Chinese restaurants like to set their Lunar New Year off to a good start and New Shanghai in Ashfield did this by providing their customers with a one-time voucher to redeem a free steamer of xiao long bao with orders over $50.00. With the voucher in hand, N convinced D and me to visit with her and T. I always need convincing to eat at a Chinese restaurant outside of a work event.
N likes their Taro Milk Tea ($5.00), which is the palest lilac with a silky smooth texture and a sweet and strong taro flavour.
Not being fans of taro, D and I try their Lychee Ice Blended Drink ($6.00), which is surprisingly different from your run of the mill lychee blended drinks with a more fragrant lychee flavour.
These Stir Fried Clams with XO Sauce ($18.80) are one of two dishes N used to lure me to Ashfield. Those morsels of tender shell fish are so delicious I could inhale dish after dish! There wasn’t much heat to the XO sauce, though, which I appreciate in small quantities to give the dish an extra kick.
These Xiao Long Bao — Steamed Pork Dumplings ($9.20) are one of their signature dishes. The soup and the pork had good flavour, but I prefer the thinner skins of the ones from Din Tai Fung.
Our second dumplings are the Pork and Coriander Dumplings, Steamed ($10.00). These are packed with coriander flavour, leaving the pork only as the tender glue holding the green specked innards together. This is not a dish for people averse to coriander! I’d have enjoyed it more if, again, the skins were thinner.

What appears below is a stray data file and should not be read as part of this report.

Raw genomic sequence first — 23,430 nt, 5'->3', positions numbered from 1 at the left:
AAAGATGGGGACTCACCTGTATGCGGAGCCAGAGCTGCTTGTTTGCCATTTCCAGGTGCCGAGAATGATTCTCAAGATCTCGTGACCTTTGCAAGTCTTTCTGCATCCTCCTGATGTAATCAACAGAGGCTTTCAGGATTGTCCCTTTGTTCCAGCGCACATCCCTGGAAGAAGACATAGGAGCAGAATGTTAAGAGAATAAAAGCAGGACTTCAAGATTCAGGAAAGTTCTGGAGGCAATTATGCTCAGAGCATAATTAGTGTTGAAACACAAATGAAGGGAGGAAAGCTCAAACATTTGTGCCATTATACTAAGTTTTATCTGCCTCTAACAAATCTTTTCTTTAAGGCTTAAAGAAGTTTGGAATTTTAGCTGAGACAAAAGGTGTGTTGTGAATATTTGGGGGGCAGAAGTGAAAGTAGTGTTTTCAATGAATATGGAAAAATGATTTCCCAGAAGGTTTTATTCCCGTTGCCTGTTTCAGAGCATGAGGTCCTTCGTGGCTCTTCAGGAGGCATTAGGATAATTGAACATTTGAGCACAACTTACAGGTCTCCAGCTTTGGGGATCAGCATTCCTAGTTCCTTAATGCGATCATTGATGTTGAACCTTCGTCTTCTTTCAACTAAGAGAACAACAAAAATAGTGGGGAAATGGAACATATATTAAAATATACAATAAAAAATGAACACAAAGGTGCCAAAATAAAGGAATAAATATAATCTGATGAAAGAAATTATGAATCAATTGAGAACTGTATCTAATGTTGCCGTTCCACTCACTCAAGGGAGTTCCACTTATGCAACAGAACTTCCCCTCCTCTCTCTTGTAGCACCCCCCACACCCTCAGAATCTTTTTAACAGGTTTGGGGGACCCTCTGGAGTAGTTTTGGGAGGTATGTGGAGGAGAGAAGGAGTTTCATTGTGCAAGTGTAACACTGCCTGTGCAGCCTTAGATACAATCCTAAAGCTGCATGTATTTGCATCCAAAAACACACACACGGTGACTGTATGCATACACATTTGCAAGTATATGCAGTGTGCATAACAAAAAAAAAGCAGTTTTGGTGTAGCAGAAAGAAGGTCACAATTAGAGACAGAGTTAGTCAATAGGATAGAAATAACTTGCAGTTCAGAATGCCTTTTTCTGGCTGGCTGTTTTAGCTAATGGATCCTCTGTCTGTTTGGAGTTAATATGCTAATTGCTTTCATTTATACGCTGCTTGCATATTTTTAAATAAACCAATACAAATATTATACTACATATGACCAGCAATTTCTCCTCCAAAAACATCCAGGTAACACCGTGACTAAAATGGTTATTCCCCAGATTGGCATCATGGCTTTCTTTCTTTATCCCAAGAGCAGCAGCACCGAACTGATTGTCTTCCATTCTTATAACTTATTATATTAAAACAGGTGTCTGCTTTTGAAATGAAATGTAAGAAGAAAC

And for a change of pace, these are Pot Stickers — Pan Fried Pork Dumplings ($10.40).
These potstickers have skins that are so thick and doughy that the skin to pork ratio is skewed to almost 2:1 with no crispiness. Again, I find the thinner and crispier skin potstickers at Din Tai Fung more enjoyable.
In this impressive clay pot is the Slow Braised Pork Belly with Sweetened Soy Sauce ($19.50). The sweetened soy sauce glaze was delicious and the pork belly was tender, although the fatty parts were too soft, turning to an unpleasant mush in your mouth.
And vegetables! No, these were not our token greens as this was the second dish that N used to lure me to Ashfield: Braised Eggplant with Garlic Sauce ($16.80). Here, the eggplant is thinly battered in rice flour being doused in garlic sauce. These were delicious.
And finally, dessert. These are the Shanghai Red Bean Pancakes ($8.20)
I was expecting flat pancakes so these round rectangular pastries. Shape aside, this dessert wasn’t a hit, with the pastry being too oily and so delicate and flaky (in a bad way) as to fall apart. Past the flaky pastry, the doughy innards were half cooked and with the red bean, left a sweet and nutty, but oily, mushy mouthfeel that was completely unpleasant.
The two dishes — the clams and eggplant — N used to convince me to go to Ashfield were great, but they’re not unique to New Shanghai and with the overly thick skins on their dumplings and mushy mouthfeel of their pork belly and pancakes, I’m in no rush to return.
New Shanghai is at 273 Liverpool Rd, Ashfield NSW 2131.